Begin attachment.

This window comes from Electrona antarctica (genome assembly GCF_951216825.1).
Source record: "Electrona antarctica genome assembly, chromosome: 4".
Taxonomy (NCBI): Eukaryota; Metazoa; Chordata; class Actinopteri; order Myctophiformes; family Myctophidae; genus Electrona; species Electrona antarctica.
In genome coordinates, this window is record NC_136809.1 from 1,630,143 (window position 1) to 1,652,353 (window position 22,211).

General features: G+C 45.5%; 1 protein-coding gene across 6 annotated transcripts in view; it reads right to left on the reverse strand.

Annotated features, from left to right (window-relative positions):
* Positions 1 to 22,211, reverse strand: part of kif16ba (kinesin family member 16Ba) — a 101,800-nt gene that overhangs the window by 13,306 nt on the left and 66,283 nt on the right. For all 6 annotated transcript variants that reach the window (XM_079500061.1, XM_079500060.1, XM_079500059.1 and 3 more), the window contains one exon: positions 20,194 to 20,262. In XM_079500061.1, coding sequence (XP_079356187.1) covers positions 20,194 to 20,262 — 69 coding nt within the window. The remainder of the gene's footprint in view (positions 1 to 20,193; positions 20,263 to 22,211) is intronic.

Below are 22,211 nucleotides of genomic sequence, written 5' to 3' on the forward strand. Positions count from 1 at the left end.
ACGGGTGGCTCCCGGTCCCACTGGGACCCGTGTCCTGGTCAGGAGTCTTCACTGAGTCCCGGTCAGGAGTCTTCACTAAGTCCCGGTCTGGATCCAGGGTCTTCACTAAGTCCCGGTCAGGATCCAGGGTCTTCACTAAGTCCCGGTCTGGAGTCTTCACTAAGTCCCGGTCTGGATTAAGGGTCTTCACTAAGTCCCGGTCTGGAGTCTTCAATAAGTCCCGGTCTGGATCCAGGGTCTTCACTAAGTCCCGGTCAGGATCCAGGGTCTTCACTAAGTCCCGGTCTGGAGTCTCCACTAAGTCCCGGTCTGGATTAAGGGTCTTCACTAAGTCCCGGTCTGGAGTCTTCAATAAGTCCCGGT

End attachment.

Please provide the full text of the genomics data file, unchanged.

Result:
This window comes from Electrona antarctica (genome assembly GCF_951216825.1).
Source record: "Electrona antarctica genome assembly, chromosome: 4".
Taxonomy (NCBI): Eukaryota; Metazoa; Chordata; class Actinopteri; order Myctophiformes; family Myctophidae; genus Electrona; species Electrona antarctica.
In genome coordinates, this window is record NC_136809.1 from 1,630,143 (window position 1) to 1,652,353 (window position 22,211).

General features: G+C 45.5%; 1 protein-coding gene across 6 annotated transcripts in view; it reads right to left on the reverse strand.

Annotated features, from left to right (window-relative positions):
* Positions 1 to 22,211, reverse strand: part of kif16ba (kinesin family member 16Ba) — a 101,800-nt gene that overhangs the window by 13,306 nt on the left and 66,283 nt on the right. For all 6 annotated transcript variants that reach the window (XM_079500061.1, XM_079500060.1, XM_079500059.1 and 3 more), the window contains one exon: positions 20,194 to 20,262. In XM_079500061.1, coding sequence (XP_079356187.1) covers positions 20,194 to 20,262 — 69 coding nt within the window. The remainder of the gene's footprint in view (positions 1 to 20,193; positions 20,263 to 22,211) is intronic.

Below are 22,211 nucleotides of genomic sequence, written 5' to 3' on the forward strand. Positions count from 1 at the left end.
ACGGGTGGCTCCCGGTCCCACTGGGACCCGTGTCCTGGTCAGGAGTCTTCACTGAGTCCCGGTCAGGAGTCTTCACTAAGTCCCGGTCTGGATCCAGGGTCTTCACTAAGTCCCGGTCAGGATCCAGGGTCTTCACTAAGTCCCGGTCTGGAGTCTTCACTAAGTCCCGGTCTGGATTAAGGGTCTTCACTAAGTCCCGGTCTGGAGTCTTCAATAAGTCCCGGTCTGGATCCAGGGTCTTCACTAAGTCCCGGTCAGGATCCAGGGTCTTCACTAAGTCCCGGTCTGGAGTCTCCACTAAGTCCCGGTCTGGATTAAGGGTCTTCACTAAGTCCCGGTCTGGAGTCTTCAATAAGTCCCGGT